Ride And Own; Own And Ride
Before and after 1884-11-04, Racing Committee and HKJC held races accordingly.
Many of the pillars of horse racing were active owners and riders in Hong Kong.
Quite a few of the more enterprising and helpful proprietors of “stables” were never officials, seldom even attended a meeting of members.
Others were content to donate trophies.
Others merely to enjoy the race Meetings regularly.
Annual Race Meetings were during the administration of Sir H. Pottinger (1841-1844) still held in Macao.
There being no usable overland route, horses came to Macao and Hong Kong by sea.
In those years of sailing ships, transport was speculative enough.
Owners who were also ship-owners or agents would naturally enjoy advantage.
For the names of our earliest “patrons of the Turf” we are dependent, of course, upon Sir Henry May’s 《Notes on Pony and Horse Racing in Hong Kong 1845-1887》.
The first owner mentioned therein is a “Mr Clement”.
The second a “Mr Chance”, who owned a spirited and speedy horse named LOTTERY.
Mr A. Scott, to whom belonged the wonder pony TETOY.
Mr Fletcher have pride of place as the first few known owners.
Of stables, none has been such a consistent supporter of the Hong Kong Turf as that which was started almost at the commencement of racing in Hong Kong – the Jardines.
Messrs David and Joseph Jardine, brothers of the late Sir Robert Jardine, whose name appeared in the records of that year and some subsequent years as a successful rider and owner.
A curiosity among the owners was “Mr Ho Nam”, who was not a Chinese.
A familiar name among early owners was Mr D. Ruttonjee, whose BUSY BEE won the Ladies’ Purse two years in succession, in 1867 and 1868.
He was a kinsman and associated in trade with the Hon. Dhun Ruttonjee’s grandfather, Mr H. Ruttonjee.
Sir Hormusjee was one of the HKJC’s less visible pillars.
He seldom attended meetings of members, and, so far as can be traced, never became a Steward, though occasionally he acted as Judge.
Mody (using the name “Mr. Buxey”) and Chater (using the name “Mr. Paul”) set up a successful stable together.
“Mr Fohkien” had a stable and Mr Gore Booth rode for him.
A member who achieved much prominence in that period was Mr Robert Fraser Smith, Editor of the Hong Kong Telegraph.
He was a keen racing man and owned a small stable more than ten years.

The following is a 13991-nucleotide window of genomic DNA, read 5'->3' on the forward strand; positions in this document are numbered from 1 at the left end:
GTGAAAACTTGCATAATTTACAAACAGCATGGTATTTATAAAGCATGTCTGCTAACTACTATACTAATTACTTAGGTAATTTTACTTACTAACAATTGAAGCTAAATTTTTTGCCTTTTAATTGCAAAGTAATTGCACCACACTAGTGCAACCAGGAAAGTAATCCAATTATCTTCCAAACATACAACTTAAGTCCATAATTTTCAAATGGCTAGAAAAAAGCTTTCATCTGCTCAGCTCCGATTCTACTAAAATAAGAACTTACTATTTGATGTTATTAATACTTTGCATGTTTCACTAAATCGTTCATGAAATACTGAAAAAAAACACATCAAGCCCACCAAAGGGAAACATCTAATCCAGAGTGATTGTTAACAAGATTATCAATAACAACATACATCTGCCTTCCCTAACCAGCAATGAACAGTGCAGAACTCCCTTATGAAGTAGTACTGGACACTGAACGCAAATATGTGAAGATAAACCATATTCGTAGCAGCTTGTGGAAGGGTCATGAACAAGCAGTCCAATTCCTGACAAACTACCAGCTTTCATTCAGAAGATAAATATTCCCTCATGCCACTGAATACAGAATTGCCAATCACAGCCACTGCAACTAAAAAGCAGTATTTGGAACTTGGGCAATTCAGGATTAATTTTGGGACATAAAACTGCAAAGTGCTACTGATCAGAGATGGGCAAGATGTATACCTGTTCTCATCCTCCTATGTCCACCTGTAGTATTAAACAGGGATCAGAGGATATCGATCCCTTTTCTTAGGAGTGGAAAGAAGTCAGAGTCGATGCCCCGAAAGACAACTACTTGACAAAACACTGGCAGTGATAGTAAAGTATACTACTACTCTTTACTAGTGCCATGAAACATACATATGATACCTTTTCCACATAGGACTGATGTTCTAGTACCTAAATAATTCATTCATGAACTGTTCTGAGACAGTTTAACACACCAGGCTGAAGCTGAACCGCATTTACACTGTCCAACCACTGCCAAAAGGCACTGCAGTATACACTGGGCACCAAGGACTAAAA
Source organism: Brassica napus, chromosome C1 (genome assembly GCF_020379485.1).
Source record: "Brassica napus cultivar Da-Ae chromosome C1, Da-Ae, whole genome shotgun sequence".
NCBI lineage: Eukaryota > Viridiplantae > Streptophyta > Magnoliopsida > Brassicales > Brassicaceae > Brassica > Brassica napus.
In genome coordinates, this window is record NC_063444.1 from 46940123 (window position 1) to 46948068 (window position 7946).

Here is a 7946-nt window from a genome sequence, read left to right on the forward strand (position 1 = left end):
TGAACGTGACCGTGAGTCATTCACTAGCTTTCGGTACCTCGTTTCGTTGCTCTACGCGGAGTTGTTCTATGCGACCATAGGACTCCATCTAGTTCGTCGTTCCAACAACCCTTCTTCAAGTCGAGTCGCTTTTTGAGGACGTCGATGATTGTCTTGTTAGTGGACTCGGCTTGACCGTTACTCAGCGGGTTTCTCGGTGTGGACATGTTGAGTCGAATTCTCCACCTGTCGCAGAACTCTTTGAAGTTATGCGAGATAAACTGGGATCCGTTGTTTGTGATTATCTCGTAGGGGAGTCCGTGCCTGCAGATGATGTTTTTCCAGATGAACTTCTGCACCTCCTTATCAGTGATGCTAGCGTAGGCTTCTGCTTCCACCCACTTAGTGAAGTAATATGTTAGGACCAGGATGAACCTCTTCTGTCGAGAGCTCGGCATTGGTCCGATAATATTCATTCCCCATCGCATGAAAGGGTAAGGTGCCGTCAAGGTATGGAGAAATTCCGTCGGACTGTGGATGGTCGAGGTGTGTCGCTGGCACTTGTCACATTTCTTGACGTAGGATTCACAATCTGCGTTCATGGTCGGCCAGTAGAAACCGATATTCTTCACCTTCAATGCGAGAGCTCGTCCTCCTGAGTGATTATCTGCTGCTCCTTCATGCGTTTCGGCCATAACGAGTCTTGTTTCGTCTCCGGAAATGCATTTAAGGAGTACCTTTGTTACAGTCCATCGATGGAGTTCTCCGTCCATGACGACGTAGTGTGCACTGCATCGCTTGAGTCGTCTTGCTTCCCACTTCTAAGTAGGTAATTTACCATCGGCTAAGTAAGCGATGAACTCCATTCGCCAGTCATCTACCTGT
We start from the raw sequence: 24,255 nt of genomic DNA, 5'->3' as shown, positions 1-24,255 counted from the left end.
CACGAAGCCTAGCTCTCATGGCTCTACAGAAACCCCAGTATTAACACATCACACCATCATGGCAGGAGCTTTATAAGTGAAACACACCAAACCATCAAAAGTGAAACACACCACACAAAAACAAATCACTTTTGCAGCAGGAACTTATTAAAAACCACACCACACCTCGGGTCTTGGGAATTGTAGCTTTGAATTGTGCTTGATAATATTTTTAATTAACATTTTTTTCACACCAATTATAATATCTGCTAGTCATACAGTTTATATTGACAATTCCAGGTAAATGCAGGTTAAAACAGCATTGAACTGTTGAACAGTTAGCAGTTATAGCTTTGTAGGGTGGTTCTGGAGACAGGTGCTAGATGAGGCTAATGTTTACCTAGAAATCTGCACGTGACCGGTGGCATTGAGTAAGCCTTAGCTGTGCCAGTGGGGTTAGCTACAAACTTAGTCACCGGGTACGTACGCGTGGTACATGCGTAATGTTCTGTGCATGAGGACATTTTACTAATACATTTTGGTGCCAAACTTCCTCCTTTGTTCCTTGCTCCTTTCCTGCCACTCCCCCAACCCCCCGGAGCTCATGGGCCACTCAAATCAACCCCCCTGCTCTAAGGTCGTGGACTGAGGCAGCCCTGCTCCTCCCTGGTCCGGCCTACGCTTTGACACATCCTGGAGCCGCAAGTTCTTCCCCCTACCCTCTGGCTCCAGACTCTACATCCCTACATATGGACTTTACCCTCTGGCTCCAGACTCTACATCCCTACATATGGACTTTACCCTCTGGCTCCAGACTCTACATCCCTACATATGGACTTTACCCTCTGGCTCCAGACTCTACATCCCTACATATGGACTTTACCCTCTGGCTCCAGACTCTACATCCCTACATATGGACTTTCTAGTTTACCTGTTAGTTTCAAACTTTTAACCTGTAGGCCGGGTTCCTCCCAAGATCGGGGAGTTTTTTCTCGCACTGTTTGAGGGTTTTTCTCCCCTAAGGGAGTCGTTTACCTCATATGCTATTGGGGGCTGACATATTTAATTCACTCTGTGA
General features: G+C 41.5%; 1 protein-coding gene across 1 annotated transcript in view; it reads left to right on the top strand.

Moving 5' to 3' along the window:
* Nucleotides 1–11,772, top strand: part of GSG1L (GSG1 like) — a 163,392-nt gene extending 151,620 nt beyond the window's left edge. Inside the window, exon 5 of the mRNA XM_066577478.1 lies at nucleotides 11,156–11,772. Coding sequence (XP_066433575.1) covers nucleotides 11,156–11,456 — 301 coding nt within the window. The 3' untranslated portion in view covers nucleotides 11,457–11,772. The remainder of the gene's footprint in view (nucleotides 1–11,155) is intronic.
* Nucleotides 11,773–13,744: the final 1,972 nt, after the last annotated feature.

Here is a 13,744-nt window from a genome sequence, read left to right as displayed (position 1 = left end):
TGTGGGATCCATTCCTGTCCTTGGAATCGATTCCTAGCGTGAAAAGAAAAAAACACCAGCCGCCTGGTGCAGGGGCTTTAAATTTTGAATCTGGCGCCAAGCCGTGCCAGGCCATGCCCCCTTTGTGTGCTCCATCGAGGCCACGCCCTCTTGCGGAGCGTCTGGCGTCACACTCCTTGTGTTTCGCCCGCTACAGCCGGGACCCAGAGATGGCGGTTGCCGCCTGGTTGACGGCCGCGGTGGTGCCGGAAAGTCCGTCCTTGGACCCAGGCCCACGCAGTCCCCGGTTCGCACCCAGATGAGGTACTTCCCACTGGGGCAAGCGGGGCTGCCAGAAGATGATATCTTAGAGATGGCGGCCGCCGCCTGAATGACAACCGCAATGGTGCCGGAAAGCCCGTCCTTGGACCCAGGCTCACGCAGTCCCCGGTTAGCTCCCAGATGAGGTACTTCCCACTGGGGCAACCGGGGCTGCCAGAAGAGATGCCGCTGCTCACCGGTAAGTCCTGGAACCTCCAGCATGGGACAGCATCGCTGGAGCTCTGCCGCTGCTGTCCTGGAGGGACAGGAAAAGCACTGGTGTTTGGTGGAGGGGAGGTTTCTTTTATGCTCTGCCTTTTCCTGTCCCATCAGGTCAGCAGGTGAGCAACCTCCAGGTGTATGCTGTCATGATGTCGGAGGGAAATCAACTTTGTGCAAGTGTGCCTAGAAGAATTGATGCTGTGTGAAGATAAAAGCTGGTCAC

1883-02-24 Ambassador Cup was a two-horse-race, involving as the first alleged fixed or indecent race, he appeared before the court on a charge of “conspiracy”.
Mr Ruttonjee rode for Mr F. S. Gordon’s ponies.
“The Triad Society” entered SILKEN MEAD.
Mr Master usually rode his own ponies in races; but he was an expert jockey and frequently rode for other owners.
He piloted 3 Derby winners.
He had a small training stable, on Morrison Hill, where he lived (a pleasant wooded place of residence, now leveled).
He administered for a time the Kennedy Stables before the Club bought them.
Since Hong Kong’s first China ponies came from Shanghai, here may appropriately enter our story some particulars of Shanghai racing.
Especially as they are of the period just before the China pony established his monopoly at Happy Valley.
The principal rivals for racing honors in Hong Kong even extended to the northern ports.
The most prominent owners appeared to have been Mr Paul (Sir Paul Chater), John Peel (Jardine Member), Mr Ten Broeck and “Mr Risk” (the racing name of Mr John Macgregor).
In Shanghai as in Hong Kong many trophies were presented.
The custom and values were more extravagant there than those in Happy Valley.
Those were the era with multiple identities of owner, trainer, gentleman rider and amateur jockey.
Anyway, the characteristic of owner-rider phenomenon in Hong Kong and many other racecourses was going to change right after the turn of the century.
Most of the successful owners donated trophies in commemoration of their star performers — the Strathpeffer Cup, the Tajmahal Cup, and many others.
Acknowledgment to Hong Kong Racing Museum for relevant content.